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Lebanon banks vandalized in ‘savage’ protests

BEIRUT: Lebanese anti-government protesters try to break the window of a bank in the capital late Tuesday. – AFP

BEIRUT: Public anger against cash-strapped banks has boiled over in crisis-hit Lebanon, where demonstrators armed with metal rods, fire extinguishers and rocks attacked branches overnight in protest at controls that have trapped the savings of ordinary depositors. The Red Cross said yesterday that at least 37 people were injured in a night-time showdown as protesters smashed bank windows and scuffled with security forces in the capital’s commercial district of Hamra.

Police said 59 people were detained, in one of the largest waves of arrests since Lebanon’s anti-government protests began on October 17 demanding sweeping reforms. Demonstrators have turned their anger at the banks, most of which have imposed informal capital controls to stave off a liquidity crunch amid Lebanon’s worst economic crisis since the 1975-1990 civil war.

Yesterday morning in Hamra, most branches were left with smashed windows, destroyed ATMs and graffiti-daubed walls, after what the Association of Banks condemned as a “savage” onslaught. Banks opened despite the wreckage, as cleaners scrubbed paint off walls and workers replaced smashed windows. “There is a lot of anger,” Alia, a passerby, told AFP in front a damaged branch. “You have to go to the bank twice to withdraw just $200.”

Yesterday evening, demonstrators gathered in front of the central bank and a police station where the detainees are held, demanding the release of arrested relatives and comrades. A few were released but more than 50 were still detained, activists said. Protesters also lit fires and blocked a key flyover in central Beirut, an AFP photographer said.

Since September, banks have limited the amount of dollars customers can withdraw or transfer abroad, in a country where the greenback and the Lebanese are used interchangeably. Although no formal policy is in place, most lenders have limited withdrawals to around $1,000 a month, while others have imposed tighter curbs. Prompted by a grinding liquidity crisis, the controls are increasingly forcing depositors to deal in the embattled pound – creating what experts are calling a de facto banking “haircut”.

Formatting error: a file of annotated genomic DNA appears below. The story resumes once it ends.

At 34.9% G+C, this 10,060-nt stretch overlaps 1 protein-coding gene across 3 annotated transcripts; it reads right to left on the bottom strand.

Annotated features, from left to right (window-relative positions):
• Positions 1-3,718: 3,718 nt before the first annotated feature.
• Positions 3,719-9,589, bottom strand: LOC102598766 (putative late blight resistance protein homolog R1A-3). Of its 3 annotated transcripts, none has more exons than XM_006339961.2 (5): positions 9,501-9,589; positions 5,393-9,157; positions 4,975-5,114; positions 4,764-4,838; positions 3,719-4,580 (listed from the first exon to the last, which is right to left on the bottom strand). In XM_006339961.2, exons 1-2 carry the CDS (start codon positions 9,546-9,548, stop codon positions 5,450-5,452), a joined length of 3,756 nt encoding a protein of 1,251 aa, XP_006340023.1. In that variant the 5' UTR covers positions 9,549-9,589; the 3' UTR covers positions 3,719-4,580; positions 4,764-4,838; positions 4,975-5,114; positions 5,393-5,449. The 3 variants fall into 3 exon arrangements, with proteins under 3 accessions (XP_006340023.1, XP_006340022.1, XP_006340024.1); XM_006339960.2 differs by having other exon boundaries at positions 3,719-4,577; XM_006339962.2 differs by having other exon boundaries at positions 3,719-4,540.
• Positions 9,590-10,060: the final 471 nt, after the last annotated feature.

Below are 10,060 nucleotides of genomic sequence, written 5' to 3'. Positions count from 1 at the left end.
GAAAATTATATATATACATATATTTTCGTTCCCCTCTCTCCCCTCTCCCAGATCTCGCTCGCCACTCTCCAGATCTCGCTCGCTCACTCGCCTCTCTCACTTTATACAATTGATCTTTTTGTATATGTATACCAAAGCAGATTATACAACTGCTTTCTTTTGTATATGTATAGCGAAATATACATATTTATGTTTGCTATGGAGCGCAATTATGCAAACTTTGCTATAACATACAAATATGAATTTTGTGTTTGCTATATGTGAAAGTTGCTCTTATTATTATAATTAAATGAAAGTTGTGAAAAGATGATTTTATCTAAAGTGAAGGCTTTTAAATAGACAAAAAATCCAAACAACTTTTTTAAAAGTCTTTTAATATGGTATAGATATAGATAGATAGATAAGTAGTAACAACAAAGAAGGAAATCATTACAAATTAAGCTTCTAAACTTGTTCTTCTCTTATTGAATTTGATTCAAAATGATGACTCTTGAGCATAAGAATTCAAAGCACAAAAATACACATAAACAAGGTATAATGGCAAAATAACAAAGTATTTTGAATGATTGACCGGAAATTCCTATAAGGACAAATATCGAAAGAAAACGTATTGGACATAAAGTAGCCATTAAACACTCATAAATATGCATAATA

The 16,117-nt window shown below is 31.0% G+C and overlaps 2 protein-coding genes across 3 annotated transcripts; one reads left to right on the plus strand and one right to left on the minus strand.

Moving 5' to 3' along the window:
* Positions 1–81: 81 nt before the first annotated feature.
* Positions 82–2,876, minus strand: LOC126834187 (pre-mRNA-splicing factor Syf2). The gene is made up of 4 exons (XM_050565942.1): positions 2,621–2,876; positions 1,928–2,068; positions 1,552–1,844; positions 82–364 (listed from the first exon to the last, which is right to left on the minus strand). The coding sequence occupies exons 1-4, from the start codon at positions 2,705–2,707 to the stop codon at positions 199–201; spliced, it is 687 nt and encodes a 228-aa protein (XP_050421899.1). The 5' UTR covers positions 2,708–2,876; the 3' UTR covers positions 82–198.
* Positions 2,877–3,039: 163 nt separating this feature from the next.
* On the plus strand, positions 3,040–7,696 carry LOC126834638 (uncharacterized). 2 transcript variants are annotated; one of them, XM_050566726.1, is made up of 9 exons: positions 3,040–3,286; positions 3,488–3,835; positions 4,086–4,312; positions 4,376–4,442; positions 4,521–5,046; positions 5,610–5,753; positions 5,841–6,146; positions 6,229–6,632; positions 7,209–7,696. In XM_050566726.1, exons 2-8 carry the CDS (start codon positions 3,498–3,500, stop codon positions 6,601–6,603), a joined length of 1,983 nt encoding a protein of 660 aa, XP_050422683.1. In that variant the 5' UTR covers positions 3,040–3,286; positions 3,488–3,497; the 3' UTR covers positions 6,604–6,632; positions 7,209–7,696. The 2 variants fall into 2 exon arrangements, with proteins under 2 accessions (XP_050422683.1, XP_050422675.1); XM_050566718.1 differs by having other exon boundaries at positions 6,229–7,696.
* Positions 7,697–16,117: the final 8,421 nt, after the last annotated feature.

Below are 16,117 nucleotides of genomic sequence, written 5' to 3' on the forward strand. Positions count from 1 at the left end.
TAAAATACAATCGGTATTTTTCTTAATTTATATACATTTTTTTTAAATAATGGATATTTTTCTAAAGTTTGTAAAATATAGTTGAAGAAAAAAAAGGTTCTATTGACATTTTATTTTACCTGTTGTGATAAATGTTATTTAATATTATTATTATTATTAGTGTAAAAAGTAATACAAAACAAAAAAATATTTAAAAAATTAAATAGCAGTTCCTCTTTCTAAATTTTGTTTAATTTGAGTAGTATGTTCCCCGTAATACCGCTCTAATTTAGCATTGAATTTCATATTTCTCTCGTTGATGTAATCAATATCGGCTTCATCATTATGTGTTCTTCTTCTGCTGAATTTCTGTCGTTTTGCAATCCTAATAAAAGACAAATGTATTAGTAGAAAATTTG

The local currency has lost over a third of its value against the dollar on the parallel market, plunging to almost 2,500 against the US dollar over the past week. The official rate was pegged at 1,507 Lebanese pounds to the greenback in 1997. Demonstrators accuse banks of holding their deposits hostage while allowing politicians, senior civil servants and bank owners to transfer funds abroad.

The central bank has announced it is investigating capital flight, saying it wants to standardize and regulate the ad hoc banking restrictions. Compounding the situation, debt-burdened Lebanon has been without a government since Saad Hariri resigned as prime minister on October 29 under pressure from the anti-government protests.

Lebanon’s under-fire politicians have yet to agree on a new cabinet despite the designation last month of Hassan Diab, a professor and former education minister, to replace Hariri. Diab has pledged to form a government of independent experts – a key demand of protesters – but said last week that some parties were hindering his attempts.

Authorities condemned the night-time attacks and called for perpetrators to be prosecuted. Hariri called the rampage “unacceptable”, while parliament speaker Nabih Berri questioned whether the aim was to “destroy the country”. But in a strongly worded statement, United Nations envoy to Lebanon, Jan Kubis, blamed politicians for the turmoil. “Politicians, don’t blame the people, blame yourselves for this dangerous chaos,” he said, accusing them of inaction while watching the economy “collapse”.

Increasing pressure on the premier-designate, demonstrators have returned to the streets since Saturday after a brief lull over yearend holidays. They staged a demonstration Tuesday outside Diab’s house to launch “a week of wrath”. But Hamra was the main target of Tuesday night’s demonstrations, with protesters hurling stones and fire crackers at security forces who responded with tear gas.

Protesters daubed walls with graffiti, vandalized signage and lit a fire outside the head office of the Association of Banks. Showing no sign of backing down, demonstrators called for another protest outside Lebanon’s central bank later yesterday. Main arteries were closed in north and east Lebanon and several schools stayed closed after the latest unrest. – AFP

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